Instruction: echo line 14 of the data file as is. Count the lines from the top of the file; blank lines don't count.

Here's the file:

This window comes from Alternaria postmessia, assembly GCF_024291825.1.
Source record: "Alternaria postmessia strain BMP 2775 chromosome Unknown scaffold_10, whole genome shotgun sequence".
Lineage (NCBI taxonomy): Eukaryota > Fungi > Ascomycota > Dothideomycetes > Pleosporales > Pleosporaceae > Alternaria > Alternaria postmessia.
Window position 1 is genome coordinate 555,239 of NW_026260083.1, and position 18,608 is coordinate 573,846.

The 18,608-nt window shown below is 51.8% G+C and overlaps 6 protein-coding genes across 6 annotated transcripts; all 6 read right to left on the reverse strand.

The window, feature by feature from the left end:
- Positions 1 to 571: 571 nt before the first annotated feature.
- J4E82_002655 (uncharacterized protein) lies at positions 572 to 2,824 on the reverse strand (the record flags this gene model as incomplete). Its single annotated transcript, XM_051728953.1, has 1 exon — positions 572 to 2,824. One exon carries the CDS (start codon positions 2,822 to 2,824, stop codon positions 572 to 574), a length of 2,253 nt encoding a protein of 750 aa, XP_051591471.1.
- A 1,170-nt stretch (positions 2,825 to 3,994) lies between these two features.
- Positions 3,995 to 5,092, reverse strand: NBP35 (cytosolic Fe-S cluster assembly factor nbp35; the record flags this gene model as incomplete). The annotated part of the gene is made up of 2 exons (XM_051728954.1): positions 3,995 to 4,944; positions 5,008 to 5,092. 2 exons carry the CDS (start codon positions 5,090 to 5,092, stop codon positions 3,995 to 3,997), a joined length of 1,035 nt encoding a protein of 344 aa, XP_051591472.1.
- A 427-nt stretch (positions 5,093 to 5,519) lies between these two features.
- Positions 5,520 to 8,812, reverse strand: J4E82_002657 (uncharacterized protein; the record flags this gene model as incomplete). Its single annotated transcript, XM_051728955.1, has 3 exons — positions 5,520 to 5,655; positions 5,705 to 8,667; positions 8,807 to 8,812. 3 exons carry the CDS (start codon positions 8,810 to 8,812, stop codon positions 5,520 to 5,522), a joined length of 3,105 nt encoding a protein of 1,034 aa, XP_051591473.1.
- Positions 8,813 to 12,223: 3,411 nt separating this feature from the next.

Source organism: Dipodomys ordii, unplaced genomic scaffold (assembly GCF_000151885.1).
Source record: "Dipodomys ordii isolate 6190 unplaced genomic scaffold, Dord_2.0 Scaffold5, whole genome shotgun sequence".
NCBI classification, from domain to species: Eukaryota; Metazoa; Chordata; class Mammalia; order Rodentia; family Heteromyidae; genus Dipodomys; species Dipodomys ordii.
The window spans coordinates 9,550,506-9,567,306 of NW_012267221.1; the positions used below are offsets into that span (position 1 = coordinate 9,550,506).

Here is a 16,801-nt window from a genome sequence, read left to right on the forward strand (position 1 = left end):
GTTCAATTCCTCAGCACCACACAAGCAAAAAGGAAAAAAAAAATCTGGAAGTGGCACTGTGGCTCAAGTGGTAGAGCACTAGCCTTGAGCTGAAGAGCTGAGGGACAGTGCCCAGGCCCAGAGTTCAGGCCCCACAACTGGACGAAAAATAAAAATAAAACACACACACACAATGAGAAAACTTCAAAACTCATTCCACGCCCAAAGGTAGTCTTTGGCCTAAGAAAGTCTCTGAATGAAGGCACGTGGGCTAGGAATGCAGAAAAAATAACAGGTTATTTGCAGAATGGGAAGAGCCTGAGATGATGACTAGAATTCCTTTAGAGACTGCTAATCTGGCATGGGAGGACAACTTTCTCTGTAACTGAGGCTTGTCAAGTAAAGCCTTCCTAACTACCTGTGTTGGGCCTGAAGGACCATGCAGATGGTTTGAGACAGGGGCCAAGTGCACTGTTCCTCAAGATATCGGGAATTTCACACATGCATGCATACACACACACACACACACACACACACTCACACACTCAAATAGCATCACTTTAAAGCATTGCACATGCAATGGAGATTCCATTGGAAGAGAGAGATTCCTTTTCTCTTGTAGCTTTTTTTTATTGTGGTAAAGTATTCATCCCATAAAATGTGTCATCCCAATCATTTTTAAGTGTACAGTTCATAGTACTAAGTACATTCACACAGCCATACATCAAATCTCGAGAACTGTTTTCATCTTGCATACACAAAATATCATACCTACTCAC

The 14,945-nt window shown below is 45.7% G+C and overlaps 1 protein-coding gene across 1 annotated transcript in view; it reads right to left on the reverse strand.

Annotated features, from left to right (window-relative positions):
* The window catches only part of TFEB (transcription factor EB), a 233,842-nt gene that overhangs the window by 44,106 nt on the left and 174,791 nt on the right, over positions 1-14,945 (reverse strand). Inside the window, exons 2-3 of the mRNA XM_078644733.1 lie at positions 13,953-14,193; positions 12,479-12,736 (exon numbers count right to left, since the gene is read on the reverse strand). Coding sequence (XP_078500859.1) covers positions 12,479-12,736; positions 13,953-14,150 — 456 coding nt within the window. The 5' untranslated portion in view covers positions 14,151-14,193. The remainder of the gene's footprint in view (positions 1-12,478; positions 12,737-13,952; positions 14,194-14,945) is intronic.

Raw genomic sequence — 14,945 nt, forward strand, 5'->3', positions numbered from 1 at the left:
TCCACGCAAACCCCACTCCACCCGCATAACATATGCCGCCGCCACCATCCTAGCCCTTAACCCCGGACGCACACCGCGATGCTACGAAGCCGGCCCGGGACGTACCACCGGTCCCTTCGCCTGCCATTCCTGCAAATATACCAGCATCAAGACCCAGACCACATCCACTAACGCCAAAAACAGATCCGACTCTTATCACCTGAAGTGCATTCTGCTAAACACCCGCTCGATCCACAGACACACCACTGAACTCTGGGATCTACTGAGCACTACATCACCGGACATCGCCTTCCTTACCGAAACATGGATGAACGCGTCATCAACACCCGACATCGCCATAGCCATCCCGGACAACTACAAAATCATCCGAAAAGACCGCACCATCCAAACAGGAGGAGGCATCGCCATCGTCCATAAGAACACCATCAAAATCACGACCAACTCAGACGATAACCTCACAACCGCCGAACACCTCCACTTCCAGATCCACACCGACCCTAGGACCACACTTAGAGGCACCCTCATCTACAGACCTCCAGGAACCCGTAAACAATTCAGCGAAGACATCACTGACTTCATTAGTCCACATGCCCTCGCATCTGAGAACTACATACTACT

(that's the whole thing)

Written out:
Source organism: Dipodomys ordii, unplaced genomic scaffold (assembly GCF_000151885.1).